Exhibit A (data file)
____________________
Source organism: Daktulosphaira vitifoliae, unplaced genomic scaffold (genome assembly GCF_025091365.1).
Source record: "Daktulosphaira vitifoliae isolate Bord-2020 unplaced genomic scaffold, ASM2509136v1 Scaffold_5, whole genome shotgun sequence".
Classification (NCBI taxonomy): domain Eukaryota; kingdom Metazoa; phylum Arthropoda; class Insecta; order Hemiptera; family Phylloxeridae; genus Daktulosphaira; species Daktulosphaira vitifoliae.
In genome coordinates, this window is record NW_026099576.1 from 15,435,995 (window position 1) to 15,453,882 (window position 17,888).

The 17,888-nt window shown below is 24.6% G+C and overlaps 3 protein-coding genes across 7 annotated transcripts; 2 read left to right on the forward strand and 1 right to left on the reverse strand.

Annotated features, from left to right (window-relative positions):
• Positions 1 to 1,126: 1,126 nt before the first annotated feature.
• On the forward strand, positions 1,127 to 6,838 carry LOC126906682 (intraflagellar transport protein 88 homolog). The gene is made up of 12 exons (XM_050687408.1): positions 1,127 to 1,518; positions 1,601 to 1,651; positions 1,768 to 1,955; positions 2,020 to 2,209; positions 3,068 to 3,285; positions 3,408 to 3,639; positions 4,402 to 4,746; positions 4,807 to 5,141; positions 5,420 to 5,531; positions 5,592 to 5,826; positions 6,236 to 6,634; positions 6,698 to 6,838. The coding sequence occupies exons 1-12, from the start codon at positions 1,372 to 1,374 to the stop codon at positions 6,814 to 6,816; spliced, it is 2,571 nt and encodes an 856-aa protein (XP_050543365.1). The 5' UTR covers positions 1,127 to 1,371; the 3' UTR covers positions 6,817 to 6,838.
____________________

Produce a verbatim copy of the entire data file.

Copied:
Source organism: Daktulosphaira vitifoliae, unplaced genomic scaffold (genome assembly GCF_025091365.1).
Source record: "Daktulosphaira vitifoliae isolate Bord-2020 unplaced genomic scaffold, ASM2509136v1 Scaffold_5, whole genome shotgun sequence".
Classification (NCBI taxonomy): domain Eukaryota; kingdom Metazoa; phylum Arthropoda; class Insecta; order Hemiptera; family Phylloxeridae; genus Daktulosphaira; species Daktulosphaira vitifoliae.
In genome coordinates, this window is record NW_026099576.1 from 15,435,995 (window position 1) to 15,453,882 (window position 17,888).

The 17,888-nt window shown below is 24.6% G+C and overlaps 3 protein-coding genes across 7 annotated transcripts; 2 read left to right on the forward strand and 1 right to left on the reverse strand.

Annotated features, from left to right (window-relative positions):
• Positions 1 to 1,126: 1,126 nt before the first annotated feature.
• On the forward strand, positions 1,127 to 6,838 carry LOC126906682 (intraflagellar transport protein 88 homolog). The gene is made up of 12 exons (XM_050687408.1): positions 1,127 to 1,518; positions 1,601 to 1,651; positions 1,768 to 1,955; positions 2,020 to 2,209; positions 3,068 to 3,285; positions 3,408 to 3,639; positions 4,402 to 4,746; positions 4,807 to 5,141; positions 5,420 to 5,531; positions 5,592 to 5,826; positions 6,236 to 6,634; positions 6,698 to 6,838. The coding sequence occupies exons 1-12, from the start codon at positions 1,372 to 1,374 to the stop codon at positions 6,814 to 6,816; spliced, it is 2,571 nt and encodes an 856-aa protein (XP_050543365.1). The 5' UTR covers positions 1,127 to 1,371; the 3' UTR covers positions 6,817 to 6,838.